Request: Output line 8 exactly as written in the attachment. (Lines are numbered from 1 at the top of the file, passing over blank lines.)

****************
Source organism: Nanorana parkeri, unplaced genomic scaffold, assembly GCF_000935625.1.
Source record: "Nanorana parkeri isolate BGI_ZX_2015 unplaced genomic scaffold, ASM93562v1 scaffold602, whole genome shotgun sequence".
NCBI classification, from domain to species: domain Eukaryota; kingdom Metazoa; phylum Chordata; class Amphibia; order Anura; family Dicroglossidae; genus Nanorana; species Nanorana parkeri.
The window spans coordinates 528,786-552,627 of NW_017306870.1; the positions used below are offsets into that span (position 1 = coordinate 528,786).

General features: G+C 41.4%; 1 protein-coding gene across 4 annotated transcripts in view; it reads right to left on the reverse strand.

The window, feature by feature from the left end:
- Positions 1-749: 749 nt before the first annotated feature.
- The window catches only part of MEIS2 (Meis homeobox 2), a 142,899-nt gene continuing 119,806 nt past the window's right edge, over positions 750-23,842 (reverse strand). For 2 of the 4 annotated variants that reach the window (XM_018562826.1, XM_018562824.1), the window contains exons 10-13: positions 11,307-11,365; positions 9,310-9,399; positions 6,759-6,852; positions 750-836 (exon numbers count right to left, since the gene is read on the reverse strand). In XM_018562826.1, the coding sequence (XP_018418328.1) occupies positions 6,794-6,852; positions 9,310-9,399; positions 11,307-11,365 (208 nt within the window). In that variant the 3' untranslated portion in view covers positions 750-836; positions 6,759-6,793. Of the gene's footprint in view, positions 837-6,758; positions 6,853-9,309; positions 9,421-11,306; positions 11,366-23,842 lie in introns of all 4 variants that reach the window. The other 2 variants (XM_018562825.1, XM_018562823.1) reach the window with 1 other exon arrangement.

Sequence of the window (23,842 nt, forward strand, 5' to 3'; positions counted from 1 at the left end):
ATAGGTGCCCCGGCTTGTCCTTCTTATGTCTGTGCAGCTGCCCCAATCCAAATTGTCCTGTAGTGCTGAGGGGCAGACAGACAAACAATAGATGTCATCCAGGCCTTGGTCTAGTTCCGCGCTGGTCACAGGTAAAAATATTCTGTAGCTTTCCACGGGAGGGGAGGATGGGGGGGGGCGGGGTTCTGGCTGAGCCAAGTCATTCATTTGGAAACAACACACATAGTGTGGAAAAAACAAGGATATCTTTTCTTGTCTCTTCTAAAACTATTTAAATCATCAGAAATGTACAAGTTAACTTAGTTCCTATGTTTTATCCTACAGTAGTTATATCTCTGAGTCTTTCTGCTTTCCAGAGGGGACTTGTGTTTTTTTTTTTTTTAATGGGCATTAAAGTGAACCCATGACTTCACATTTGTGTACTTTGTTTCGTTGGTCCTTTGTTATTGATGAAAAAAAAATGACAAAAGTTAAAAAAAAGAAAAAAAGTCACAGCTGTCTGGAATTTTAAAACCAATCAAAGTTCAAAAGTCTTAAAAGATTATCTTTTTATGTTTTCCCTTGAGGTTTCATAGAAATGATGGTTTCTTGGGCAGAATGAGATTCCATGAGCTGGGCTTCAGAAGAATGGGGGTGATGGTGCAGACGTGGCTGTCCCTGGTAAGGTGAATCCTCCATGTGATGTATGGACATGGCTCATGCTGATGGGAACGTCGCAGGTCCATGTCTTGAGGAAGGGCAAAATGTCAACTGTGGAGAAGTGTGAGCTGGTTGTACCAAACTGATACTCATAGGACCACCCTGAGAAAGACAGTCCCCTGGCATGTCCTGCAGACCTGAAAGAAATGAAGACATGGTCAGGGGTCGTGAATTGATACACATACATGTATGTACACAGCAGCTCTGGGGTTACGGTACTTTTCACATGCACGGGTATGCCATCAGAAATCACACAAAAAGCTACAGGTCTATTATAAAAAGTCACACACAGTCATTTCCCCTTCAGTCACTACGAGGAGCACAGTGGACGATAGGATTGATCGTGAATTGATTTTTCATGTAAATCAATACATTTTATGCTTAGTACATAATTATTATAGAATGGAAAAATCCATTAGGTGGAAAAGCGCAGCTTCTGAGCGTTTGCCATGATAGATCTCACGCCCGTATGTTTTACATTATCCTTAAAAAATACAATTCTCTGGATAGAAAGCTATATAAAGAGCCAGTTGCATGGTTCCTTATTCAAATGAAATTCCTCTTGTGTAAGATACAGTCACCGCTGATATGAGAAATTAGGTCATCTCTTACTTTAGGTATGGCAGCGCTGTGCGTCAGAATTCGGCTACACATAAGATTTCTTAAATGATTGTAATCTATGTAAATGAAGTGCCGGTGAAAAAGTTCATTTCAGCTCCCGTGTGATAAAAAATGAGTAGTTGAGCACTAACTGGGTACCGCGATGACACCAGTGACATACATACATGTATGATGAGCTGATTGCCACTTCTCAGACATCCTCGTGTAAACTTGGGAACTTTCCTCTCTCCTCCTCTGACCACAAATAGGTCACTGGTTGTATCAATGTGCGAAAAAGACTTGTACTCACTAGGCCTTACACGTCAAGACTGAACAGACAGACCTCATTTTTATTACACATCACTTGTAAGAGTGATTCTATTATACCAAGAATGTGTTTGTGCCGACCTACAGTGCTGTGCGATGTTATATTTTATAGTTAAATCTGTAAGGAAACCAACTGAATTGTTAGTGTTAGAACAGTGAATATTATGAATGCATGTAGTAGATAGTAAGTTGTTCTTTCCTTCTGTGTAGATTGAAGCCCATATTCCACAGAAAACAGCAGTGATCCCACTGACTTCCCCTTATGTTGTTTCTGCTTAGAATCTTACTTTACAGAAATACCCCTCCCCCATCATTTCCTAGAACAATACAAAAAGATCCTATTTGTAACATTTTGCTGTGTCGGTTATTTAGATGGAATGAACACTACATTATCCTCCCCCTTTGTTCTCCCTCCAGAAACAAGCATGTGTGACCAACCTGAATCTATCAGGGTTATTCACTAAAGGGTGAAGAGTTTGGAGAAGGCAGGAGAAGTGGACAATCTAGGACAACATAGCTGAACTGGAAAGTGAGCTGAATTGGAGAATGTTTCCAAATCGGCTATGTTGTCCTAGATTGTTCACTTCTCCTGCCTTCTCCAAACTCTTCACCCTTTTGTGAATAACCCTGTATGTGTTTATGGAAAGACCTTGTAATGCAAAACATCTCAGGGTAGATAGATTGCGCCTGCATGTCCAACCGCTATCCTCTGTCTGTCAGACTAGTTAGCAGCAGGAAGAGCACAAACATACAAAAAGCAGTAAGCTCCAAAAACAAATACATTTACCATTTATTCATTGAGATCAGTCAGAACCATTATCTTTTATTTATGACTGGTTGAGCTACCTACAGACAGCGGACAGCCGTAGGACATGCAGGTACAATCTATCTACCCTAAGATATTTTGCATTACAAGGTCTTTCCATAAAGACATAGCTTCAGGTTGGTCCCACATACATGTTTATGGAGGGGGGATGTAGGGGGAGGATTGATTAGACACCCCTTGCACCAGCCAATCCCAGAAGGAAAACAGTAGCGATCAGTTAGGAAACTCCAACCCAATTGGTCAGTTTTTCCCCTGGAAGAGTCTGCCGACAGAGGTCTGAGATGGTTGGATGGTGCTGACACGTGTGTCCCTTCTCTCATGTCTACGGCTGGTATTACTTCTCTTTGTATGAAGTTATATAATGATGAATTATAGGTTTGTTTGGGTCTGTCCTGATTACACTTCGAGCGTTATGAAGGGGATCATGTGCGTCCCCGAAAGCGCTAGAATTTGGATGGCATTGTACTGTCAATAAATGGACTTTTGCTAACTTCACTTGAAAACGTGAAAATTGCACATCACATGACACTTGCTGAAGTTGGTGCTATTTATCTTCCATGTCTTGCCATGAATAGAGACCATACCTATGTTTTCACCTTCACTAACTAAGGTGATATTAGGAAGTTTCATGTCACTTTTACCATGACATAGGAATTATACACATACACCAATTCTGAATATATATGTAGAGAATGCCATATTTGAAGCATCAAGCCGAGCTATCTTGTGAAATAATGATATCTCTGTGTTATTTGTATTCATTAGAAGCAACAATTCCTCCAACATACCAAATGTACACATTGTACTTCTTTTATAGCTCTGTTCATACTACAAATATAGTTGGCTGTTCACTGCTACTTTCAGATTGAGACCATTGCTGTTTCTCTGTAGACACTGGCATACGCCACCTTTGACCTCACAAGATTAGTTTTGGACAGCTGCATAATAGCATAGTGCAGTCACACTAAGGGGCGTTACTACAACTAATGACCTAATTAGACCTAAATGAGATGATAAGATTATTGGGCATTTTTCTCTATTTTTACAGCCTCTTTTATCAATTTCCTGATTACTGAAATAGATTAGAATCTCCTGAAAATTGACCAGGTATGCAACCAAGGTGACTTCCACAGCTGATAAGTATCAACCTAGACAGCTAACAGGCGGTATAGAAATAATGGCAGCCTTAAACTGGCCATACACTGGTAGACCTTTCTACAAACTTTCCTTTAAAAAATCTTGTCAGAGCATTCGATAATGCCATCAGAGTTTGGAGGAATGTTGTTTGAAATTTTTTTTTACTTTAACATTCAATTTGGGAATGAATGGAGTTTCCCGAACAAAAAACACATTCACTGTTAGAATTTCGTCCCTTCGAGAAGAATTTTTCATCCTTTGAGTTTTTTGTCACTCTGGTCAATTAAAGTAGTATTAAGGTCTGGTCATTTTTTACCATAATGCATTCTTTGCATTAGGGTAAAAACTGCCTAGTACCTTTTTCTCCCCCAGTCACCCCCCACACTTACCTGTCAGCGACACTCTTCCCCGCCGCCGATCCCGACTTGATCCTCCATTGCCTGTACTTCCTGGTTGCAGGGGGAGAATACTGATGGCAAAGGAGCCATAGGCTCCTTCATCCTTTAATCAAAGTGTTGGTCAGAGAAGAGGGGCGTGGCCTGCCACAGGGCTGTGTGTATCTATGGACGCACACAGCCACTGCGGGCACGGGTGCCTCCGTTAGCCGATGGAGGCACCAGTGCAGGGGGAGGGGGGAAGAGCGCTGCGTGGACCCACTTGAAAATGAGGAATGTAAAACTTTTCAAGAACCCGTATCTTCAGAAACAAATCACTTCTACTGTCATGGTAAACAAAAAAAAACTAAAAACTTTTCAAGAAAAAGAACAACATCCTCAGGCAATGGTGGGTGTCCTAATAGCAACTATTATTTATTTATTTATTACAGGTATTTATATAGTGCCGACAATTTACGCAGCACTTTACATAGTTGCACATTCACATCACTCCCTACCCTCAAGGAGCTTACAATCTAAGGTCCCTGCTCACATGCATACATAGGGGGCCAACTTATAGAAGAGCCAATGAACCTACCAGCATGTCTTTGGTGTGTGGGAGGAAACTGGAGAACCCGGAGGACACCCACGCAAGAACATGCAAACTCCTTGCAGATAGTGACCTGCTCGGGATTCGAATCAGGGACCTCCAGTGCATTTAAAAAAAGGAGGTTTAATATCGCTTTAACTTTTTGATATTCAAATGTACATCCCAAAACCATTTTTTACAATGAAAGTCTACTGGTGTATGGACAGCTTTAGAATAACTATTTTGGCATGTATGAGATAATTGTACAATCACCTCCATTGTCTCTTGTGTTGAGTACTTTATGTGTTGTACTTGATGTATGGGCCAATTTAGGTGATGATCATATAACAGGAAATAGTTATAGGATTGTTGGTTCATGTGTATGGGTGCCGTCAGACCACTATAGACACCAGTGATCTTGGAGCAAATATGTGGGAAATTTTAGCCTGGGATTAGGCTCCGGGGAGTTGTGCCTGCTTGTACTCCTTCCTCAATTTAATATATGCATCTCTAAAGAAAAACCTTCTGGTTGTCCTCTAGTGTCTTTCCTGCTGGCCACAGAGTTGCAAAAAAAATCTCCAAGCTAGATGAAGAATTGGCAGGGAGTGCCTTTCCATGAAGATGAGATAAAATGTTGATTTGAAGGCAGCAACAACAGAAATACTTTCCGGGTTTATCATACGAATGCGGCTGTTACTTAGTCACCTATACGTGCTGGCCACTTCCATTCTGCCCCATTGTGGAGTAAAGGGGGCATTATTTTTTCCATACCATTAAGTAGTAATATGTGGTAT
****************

- The window catches only part of MEIS2 (Meis homeobox 2), a 142,899-nt gene continuing 119,806 nt past the window's right edge, over positions 750-23,842 (reverse strand). For 2 of the 4 annotated variants that reach the window (XM_018562826.1, XM_018562824.1), the window contains exons 10-13: positions 11,307-11,365; positions 9,310-9,399; positions 6,759-6,852; positions 750-836 (exon numbers count right to left, since the gene is read on the reverse strand). In XM_018562826.1, the coding sequence (XP_018418328.1) occupies positions 6,794-6,852; positions 9,310-9,399; positions 11,307-11,365 (208 nt within the window). In that variant the 3' untranslated portion in view covers positions 750-836; positions 6,759-6,793. Of the gene's footprint in view, positions 837-6,758; positions 6,853-9,309; positions 9,421-11,306; positions 11,366-23,842 lie in introns of all 4 variants that reach the window. The other 2 variants (XM_018562825.1, XM_018562823.1) reach the window with 1 other exon arrangement.